SAN FRANCISCO, Calif. - Well-known civil rights activist Dr. Harry Edwards is joining a growing number of people who say they will boycott the San Francisco Giants.
The controversy is over one of the team’s owners, Charles Johnson, who donated $2,700 to the campaign of Mississippi Sen. Cindy Hyde-Smith, who earlier this month, said she would "be in the front row" if invited to a public hanging. Many called that remark "racist," and the senator later apologized.
Edwards tweeted late Sunday that he will boycott all Giants games, community events and other activities “until its owner explains his financial support for segregationist advocates of public hangings and ‘monkey’ comments.”
Edwards, a professor emeritus of sociology at UC Berkeley and who has served as a consultant to both the San Francisco 49ers and Golden State Warriors, is also supported by Oakland civil rights attorney John Burris, who issued a statement about why he is boycotting the baseball team.
Burris wrote in part:
“As a civil rights lawyer, and a baseball historian even as a child, I have a deep appreciation for the legacy of the Negro League, Jackie Robinson and the importance that baseball has played in bringing different ethnic groups and communities together. As such, it is an anathema to my sense of social justice to support a team whose principal owner financially supports Hyde-Smith.
Charles Johnson's financial support is an affront to all the African American families that have been victims of Mississippi's historical legacy of voter suppression, physical violence, intimidation, racial and ethnic discrimination among its other atrocities. As such I will never attend, and I will encourage others not to attend another San Francisco Giants' game as long as Charles Johnson is associated with the team.”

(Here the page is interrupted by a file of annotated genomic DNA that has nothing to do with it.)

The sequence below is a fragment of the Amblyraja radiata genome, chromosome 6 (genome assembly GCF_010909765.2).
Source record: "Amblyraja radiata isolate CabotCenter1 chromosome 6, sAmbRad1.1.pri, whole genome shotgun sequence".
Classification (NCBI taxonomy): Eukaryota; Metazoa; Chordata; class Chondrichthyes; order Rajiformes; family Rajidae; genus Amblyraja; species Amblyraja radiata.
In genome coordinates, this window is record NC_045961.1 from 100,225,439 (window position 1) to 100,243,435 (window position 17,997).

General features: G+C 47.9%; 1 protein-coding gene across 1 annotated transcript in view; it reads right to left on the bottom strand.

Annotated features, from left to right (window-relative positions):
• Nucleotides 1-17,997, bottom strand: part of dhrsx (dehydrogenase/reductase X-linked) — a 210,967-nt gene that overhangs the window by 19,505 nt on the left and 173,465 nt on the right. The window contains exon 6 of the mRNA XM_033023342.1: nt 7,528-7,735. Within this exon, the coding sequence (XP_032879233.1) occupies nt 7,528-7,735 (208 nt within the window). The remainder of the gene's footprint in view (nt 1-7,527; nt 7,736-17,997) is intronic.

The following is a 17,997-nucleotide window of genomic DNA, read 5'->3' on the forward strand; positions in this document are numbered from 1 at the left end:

Burris held a news conference at noon at the Third Baptist Church in San Francisco, along with Dr. Amos Brown, president of the San Francisco NAACP.
In a statement sent to KTVU on Monday, Giants President and CEO Larry Baer responded to the criticism.
"We take seriously the platform we have to make an impact on our community, and for decades we have used it to advocate for social justice and equality, inclusiveness and tolerance in our communities," Baer wrote. "We in the sports world have an ongoing responsibility to step beyond the comfort zone of our ballparks, stadiums and arenas to address injustice and suffering in our communities and the Giants will continue to make that a priority." He listed the Giants' activism with AIDS, the LGBTQ community and the renovation of the Willie Mays Boys and Girls Club at Hunter's Point each year as examples.
However, Baer explained, the Giants have more than 30 owners and "just like our fans, they come from different backgrounds and have their own political views."
He said many give to Democratic causes, many to Republican causes and some refrain from politics altogether.
"Neither I nor anyone else at the Giants can control who any of our owners support politically, just as we cannot and should not control whom any of our employees support politically," Baer wrote.
Major League Baseball also donated $5,000 to Hyde-Smith’s campaign nearly three weeks after her comments regarding a public hanging, but the league asked Hyde-Smith to return to the contribution, the Mercury News reported.
MLB spokesman Pat Courtney told the newspaper that the donation “was made in connection with an event that MLB lobbyists were asked to attend.”